Pathways and Perspectives – the first few weeks

It has been a month now since we launched our pioneering new St Edward’s School Certificate courses. Assistant Head Academic Lawrence Tao reports on their progress:

All Fourth Form now take either 8 GCSEs, one Pathway and one Perspective, or, if they wish they can substitute a GCSE for a second Pathway. I am delighted that pupils are engaging very well indeed with the new courses – they are happily throwing themselves into them, just like every other part of the Teddies experience! I interviewed three pupils to ask them about their experiences so far.

Douggie Campbell

Which Perspective are you doing?
Global Societies.
Which Pathways are you doing?
Applied Science.
How are your SESC courses different from your GCSEs?
They are very much based around independent learning, independent research and a lot less just fact learning. Global Societies is very project-based. I’ve done two or three projects now, such as doing podcasts or infographics. Normal GCSE courses are a bit more like learning facts, but SESCs are more about independent thinking. I’m finding the courses in general really interesting and quite unique. The different topics we’re learning are not something that I ever thought of learning about, for example I know soon we’re going to be doing things like Astronomy and Gastronomy in Applied Science.

Sade McNichols-Thomas


Which Perspective are you doing?
Ancient World.
Which Pathways are you doing?
Drama and Music & Music Technology.
How are your SESC courses different from your GCSEs?
I was new to the school this year, so I didn’t know much about the differences before I came. SESCs are calmer and less of a panic because they aren’t assessed by exams, but they are challenging – it’s new and difficult but it’s fun. Ancient World is really interesting, connecting ancient heroes to superheroes in modern culture – we had a debate, which really enjoyed. The courses are more flexible – you can explore different areas. For example, in Music we have an amazing opportunity to create some music for the school play, so we have stopped what we were originally doing and now some of my music might be played on stage. It’s great that you don’t need to worry just about your grades. You can have fun and explore what you want to do, and you don’t need to be the top of the class to get a good grade – you can get a good grade by working hard.

Anthony Bartlett


Which Perspective are you doing?
Big Ideas.
Which Pathways are you doing?
Music & Music Technology and Design & Entrepreneurship.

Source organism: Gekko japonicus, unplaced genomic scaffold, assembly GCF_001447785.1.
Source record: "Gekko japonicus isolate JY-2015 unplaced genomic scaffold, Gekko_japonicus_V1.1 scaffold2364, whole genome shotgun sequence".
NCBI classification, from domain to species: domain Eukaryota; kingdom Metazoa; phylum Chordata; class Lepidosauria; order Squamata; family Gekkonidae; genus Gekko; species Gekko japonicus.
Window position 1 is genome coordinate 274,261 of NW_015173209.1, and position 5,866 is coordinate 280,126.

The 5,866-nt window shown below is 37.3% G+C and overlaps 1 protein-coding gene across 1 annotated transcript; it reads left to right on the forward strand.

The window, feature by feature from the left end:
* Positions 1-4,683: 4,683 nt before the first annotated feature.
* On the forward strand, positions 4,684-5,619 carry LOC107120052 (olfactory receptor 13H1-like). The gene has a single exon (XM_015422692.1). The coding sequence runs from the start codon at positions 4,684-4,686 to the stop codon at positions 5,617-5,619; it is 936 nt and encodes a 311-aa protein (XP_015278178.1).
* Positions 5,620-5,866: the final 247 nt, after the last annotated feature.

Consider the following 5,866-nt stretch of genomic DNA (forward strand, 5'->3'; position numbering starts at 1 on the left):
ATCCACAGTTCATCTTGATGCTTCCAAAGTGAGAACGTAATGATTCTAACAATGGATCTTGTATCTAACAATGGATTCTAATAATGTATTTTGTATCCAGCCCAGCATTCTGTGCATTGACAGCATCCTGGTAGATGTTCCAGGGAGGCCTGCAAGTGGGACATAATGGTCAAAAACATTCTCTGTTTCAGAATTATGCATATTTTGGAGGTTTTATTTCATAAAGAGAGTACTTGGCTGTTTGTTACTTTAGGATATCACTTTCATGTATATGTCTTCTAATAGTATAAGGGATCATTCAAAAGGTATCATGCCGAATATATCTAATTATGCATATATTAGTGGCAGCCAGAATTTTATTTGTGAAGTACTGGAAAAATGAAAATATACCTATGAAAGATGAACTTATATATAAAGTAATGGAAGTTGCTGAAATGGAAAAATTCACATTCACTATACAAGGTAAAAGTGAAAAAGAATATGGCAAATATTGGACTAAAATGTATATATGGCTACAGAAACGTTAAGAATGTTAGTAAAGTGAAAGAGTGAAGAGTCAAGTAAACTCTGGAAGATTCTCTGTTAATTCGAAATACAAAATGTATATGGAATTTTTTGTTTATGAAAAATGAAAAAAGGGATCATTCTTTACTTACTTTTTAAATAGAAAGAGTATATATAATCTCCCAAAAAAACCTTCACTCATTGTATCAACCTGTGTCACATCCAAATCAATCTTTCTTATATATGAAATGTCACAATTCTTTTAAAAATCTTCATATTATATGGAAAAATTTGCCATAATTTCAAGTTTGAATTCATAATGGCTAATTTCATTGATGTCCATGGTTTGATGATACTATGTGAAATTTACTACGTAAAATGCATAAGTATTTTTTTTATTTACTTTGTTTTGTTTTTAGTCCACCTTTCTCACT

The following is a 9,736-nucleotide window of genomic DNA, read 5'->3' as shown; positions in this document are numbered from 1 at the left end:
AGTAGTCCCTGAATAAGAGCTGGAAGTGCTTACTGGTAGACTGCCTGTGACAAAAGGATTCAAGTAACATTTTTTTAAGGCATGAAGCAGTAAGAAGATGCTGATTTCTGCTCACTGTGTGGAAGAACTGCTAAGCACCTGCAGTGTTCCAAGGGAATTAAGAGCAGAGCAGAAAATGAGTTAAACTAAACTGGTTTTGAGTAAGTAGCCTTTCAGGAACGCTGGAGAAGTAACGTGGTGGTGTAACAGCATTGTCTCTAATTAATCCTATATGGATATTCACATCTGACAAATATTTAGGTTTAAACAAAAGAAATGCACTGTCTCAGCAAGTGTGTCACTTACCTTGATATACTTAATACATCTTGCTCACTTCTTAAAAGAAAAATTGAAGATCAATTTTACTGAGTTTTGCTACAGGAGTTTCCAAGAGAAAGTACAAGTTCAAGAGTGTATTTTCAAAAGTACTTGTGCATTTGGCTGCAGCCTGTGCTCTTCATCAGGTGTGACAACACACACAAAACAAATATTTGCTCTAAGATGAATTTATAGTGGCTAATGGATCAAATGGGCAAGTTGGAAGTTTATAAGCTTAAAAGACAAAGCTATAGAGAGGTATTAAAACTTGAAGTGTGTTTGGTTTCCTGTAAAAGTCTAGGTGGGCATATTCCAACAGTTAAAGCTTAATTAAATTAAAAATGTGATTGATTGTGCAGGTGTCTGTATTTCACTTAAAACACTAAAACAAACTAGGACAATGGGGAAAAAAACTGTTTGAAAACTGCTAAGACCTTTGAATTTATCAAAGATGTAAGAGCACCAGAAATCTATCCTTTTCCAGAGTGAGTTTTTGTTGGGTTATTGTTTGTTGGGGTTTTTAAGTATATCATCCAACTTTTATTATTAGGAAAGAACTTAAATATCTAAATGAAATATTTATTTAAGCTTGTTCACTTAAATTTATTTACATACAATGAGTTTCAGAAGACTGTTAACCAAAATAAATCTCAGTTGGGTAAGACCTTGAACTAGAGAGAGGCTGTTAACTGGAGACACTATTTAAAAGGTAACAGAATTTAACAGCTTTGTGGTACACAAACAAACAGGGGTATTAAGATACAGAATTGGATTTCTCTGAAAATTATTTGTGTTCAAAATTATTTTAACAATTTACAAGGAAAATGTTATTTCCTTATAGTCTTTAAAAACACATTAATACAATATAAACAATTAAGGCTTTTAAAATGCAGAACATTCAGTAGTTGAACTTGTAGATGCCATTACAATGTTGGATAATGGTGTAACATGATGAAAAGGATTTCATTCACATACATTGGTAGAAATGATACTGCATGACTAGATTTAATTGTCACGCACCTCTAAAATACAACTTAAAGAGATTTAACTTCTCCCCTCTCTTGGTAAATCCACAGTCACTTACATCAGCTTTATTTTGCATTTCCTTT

How are your SESC courses different from your GCSEs?
The courses are assessed all the way through, rather than with an exam at the end. I’ve never been good at exams, so this is really good – there is much less stress about it. Design and Music are my favourite subjects; I’ve always wanted to be a designer or a DJ or engineer. The courses are much more practical, so they keep my attention much more.

Lawrence Tao continues:

As the pupils themselves highlight, the biggest difference is in the assessment model; pupils are continuously assessed, with feedback underpinning the process. Every piece of work they do goes into their portfolio, which is then assessed holistically. They are all about to receive their first grade card, which is an initial snapshot of where they are in the four equally weighted Assessment Objectives – Knowledge & Skills, Development of Ideas, Communication and Self-Management.

In the classroom, this means there is a lot of reflection going on, constantly looking at how to improve their work and adjusting the course content to match how the pupils are engaging with the subject material – if they are particularly interested in a topic, the class can explore it in more depth for a little longer without having to worry about covering everything in the “syllabus”, all the while continuing to develop the four Assessment Objectives. The use of OneNote on laptops helps with this enormously – pupils can get instantaneous feedback on their work and build their portfolio as they go.

And you can find out more about the innovative Middle School Programme here. 

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